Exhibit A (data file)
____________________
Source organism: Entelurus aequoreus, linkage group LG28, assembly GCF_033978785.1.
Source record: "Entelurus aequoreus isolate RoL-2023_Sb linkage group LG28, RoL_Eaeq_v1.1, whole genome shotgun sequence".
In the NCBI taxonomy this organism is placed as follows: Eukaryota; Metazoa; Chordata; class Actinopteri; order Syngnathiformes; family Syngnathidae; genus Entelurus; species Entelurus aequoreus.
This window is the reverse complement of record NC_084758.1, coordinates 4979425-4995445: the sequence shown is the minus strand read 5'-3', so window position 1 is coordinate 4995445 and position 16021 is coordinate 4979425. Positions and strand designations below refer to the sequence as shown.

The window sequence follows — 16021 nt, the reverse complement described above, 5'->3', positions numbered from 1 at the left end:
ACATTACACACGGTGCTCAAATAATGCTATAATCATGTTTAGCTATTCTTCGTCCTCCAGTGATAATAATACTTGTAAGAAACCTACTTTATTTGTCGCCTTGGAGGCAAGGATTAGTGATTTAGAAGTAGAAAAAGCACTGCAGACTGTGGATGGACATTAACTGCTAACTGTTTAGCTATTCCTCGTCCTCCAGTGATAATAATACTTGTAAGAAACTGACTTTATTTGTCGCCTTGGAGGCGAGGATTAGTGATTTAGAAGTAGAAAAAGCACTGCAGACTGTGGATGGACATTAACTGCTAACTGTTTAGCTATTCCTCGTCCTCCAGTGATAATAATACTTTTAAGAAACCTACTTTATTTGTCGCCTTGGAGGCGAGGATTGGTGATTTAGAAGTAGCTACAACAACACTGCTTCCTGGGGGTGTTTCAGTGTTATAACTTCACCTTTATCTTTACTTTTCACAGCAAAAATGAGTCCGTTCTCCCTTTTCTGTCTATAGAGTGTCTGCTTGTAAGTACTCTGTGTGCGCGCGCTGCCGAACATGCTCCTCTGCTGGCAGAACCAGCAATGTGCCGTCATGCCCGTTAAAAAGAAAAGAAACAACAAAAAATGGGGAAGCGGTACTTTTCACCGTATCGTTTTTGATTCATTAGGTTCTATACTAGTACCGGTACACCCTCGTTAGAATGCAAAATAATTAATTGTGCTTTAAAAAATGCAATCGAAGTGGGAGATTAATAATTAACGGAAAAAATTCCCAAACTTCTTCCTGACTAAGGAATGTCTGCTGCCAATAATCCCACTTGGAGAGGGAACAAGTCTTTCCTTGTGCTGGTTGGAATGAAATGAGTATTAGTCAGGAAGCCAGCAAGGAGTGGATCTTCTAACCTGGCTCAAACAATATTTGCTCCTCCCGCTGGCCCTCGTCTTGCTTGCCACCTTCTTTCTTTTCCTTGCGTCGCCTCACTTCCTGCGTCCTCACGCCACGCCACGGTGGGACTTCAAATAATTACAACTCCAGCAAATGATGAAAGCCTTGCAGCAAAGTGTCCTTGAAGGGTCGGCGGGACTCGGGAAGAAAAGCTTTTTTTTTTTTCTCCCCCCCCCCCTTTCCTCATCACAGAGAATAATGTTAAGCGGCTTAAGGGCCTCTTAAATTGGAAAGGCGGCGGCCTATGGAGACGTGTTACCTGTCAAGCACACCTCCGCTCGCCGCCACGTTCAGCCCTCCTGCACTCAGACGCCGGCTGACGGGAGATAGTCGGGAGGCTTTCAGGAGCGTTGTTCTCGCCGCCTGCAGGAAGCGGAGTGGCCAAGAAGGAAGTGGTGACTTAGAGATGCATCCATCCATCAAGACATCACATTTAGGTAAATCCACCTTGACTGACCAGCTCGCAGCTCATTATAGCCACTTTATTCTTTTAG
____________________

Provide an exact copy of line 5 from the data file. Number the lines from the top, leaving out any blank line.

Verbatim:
The window sequence follows — 16021 nt, the reverse complement described above, 5'->3', positions numbered from 1 at the left end: